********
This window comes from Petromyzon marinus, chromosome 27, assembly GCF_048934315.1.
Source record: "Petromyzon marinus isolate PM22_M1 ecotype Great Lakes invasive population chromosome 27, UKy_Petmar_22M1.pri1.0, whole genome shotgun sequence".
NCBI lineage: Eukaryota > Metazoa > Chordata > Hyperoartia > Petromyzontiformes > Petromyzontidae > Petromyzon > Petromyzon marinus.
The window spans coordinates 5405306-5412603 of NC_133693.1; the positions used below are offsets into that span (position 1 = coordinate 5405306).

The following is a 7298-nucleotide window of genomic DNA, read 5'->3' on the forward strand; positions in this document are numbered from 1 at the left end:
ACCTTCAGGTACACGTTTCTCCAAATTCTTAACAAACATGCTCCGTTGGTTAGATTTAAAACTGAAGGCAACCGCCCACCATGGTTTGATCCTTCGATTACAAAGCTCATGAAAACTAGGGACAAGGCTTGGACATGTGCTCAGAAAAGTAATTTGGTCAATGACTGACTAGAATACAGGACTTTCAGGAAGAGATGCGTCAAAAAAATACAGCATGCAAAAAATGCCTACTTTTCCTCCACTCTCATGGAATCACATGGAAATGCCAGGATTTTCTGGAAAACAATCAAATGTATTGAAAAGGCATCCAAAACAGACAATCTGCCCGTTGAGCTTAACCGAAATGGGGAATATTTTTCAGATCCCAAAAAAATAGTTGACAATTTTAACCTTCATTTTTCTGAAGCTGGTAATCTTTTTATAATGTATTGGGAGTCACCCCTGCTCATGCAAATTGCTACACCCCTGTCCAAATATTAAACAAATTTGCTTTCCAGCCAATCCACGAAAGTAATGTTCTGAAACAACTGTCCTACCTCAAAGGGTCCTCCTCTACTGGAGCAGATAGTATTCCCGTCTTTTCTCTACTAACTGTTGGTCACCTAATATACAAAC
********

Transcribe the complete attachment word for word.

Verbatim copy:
This window comes from Petromyzon marinus, chromosome 27, assembly GCF_048934315.1.
Source record: "Petromyzon marinus isolate PM22_M1 ecotype Great Lakes invasive population chromosome 27, UKy_Petmar_22M1.pri1.0, whole genome shotgun sequence".
NCBI lineage: Eukaryota > Metazoa > Chordata > Hyperoartia > Petromyzontiformes > Petromyzontidae > Petromyzon > Petromyzon marinus.
The window spans coordinates 5405306-5412603 of NC_133693.1; the positions used below are offsets into that span (position 1 = coordinate 5405306).

The following is a 7298-nucleotide window of genomic DNA, read 5'->3' on the forward strand; positions in this document are numbered from 1 at the left end:
ACCTTCAGGTACACGTTTCTCCAAATTCTTAACAAACATGCTCCGTTGGTTAGATTTAAAACTGAAGGCAACCGCCCACCATGGTTTGATCCTTCGATTACAAAGCTCATGAAAACTAGGGACAAGGCTTGGACATGTGCTCAGAAAAGTAATTTGGTCAATGACTGACTAGAATACAGGACTTTCAGGAAGAGATGCGTCAAAAAAATACAGCATGCAAAAAATGCCTACTTTTCCTCCACTCTCATGGAATCACATGGAAATGCCAGGATTTTCTGGAAAACAATCAAATGTATTGAAAAGGCATCCAAAACAGACAATCTGCCCGTTGAGCTTAACCGAAATGGGGAATATTTTTCAGATCCCAAAAAAATAGTTGACAATTTTAACCTTCATTTTTCTGAAGCTGGTAATCTTTTTATAATGTATTGGGAGTCACCCCTGCTCATGCAAATTGCTACACCCCTGTCCAAATATTAAACAAATTTGCTTTCCAGCCAATCCACGAAAGTAATGTTCTGAAACAACTGTCCTACCTCAAAGGGTCCTCCTCTACTGGAGCAGATAGTATTCCCGTCTTTTCTCTACTAACTGTTGGTCACCTAATATACAAAC